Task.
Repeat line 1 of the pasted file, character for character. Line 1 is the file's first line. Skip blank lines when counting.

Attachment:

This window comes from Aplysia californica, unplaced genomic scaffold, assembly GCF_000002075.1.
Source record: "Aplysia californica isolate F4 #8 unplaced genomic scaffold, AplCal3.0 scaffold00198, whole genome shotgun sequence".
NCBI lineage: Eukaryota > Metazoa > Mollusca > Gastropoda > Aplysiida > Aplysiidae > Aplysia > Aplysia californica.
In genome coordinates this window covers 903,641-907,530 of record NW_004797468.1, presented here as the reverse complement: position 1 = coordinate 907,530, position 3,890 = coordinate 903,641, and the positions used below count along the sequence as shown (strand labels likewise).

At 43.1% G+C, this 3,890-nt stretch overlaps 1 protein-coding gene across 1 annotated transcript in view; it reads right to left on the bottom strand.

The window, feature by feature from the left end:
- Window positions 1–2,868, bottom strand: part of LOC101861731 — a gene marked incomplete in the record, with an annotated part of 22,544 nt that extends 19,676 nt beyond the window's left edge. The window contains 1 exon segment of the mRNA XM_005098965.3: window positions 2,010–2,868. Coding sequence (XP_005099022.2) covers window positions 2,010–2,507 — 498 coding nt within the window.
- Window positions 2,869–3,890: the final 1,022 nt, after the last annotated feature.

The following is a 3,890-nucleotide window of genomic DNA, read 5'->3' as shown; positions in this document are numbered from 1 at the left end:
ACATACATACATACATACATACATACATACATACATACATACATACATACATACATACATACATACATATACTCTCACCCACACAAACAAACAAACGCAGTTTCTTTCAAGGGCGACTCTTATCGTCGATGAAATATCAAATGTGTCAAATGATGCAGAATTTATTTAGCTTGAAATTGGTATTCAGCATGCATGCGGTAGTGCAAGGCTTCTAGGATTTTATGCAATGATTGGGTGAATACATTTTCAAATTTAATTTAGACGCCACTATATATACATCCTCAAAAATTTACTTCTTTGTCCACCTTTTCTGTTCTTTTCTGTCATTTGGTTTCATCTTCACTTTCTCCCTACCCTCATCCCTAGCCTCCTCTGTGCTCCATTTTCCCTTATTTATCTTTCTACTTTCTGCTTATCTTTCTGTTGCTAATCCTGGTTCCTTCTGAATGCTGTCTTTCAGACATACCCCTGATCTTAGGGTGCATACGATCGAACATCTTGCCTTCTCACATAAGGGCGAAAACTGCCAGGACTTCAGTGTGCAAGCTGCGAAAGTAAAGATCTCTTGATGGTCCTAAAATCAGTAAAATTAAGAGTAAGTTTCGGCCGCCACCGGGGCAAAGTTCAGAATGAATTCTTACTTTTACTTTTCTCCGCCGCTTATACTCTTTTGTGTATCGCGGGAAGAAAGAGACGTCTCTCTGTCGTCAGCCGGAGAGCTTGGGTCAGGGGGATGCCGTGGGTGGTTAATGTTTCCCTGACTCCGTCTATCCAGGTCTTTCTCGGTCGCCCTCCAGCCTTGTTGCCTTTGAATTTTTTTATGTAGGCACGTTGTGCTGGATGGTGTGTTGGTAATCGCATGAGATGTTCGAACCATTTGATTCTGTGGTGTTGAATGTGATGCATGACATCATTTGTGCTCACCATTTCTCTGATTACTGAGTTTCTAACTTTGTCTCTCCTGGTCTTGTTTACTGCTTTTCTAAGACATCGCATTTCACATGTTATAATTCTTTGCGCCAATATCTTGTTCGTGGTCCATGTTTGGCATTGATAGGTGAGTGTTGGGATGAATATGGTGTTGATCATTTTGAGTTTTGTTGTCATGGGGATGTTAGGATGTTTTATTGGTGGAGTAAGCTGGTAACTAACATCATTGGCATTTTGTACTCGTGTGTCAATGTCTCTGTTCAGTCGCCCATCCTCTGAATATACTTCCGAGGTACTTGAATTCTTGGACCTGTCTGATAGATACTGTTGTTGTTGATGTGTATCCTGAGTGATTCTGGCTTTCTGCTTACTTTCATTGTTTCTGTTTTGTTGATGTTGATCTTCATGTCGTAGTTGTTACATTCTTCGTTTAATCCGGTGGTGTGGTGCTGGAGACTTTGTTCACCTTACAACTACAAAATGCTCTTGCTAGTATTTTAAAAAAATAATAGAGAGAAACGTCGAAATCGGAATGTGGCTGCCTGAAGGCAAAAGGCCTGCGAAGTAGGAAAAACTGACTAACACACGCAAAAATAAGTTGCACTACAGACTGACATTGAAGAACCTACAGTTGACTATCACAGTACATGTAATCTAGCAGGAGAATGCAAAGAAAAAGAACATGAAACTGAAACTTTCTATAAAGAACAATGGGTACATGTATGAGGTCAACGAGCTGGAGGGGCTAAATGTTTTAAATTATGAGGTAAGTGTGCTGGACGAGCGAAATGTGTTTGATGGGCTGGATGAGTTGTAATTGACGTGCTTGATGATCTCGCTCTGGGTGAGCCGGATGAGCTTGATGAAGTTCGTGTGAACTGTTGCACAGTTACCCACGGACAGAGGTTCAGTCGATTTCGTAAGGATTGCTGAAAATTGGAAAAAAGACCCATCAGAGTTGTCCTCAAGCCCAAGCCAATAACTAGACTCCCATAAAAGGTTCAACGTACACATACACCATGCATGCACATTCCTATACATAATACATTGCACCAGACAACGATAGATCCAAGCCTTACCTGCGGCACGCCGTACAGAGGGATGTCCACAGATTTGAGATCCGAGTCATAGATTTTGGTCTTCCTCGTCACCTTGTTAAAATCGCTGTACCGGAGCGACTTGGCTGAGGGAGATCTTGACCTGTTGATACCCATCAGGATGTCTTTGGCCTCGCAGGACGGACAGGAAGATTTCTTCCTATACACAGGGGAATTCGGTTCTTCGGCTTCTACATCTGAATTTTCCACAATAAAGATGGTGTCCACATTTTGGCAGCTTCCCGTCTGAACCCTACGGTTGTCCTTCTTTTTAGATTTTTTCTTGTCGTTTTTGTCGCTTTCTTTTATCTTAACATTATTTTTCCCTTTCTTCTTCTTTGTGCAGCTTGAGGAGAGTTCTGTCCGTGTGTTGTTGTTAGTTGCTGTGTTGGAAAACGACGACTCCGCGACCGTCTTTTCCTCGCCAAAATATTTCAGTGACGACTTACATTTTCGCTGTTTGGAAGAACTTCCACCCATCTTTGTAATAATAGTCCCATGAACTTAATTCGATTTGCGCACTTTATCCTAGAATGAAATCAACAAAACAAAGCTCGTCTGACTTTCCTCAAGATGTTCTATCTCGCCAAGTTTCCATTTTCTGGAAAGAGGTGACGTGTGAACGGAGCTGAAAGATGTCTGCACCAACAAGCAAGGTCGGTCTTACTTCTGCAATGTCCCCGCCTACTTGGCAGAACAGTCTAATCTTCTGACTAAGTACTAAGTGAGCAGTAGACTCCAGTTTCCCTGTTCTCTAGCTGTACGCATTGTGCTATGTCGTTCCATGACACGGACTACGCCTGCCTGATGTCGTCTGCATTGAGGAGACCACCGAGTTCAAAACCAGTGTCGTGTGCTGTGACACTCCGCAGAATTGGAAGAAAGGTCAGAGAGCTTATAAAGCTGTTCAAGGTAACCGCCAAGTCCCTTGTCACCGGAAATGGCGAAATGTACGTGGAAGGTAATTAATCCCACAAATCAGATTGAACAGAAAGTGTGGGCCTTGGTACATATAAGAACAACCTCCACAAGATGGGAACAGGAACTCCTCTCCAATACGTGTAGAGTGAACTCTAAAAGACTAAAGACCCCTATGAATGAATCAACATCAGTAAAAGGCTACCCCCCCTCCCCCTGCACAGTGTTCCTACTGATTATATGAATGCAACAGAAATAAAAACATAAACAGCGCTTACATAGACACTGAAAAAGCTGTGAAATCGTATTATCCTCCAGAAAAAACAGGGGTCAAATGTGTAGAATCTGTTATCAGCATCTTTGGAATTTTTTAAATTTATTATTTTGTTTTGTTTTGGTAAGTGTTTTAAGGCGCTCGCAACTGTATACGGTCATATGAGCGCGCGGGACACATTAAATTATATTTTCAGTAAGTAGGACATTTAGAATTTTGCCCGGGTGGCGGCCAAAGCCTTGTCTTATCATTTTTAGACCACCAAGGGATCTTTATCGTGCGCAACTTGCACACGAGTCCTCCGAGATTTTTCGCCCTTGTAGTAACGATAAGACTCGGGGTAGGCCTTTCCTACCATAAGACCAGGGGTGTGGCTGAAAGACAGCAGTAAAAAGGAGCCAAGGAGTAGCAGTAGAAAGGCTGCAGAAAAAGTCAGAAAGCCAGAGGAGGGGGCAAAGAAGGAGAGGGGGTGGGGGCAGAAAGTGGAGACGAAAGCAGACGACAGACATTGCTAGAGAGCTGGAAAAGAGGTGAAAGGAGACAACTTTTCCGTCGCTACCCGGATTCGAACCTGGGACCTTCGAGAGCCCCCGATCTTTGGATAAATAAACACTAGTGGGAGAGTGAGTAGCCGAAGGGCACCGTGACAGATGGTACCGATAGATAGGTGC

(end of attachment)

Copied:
This window comes from Aplysia californica, unplaced genomic scaffold, assembly GCF_000002075.1.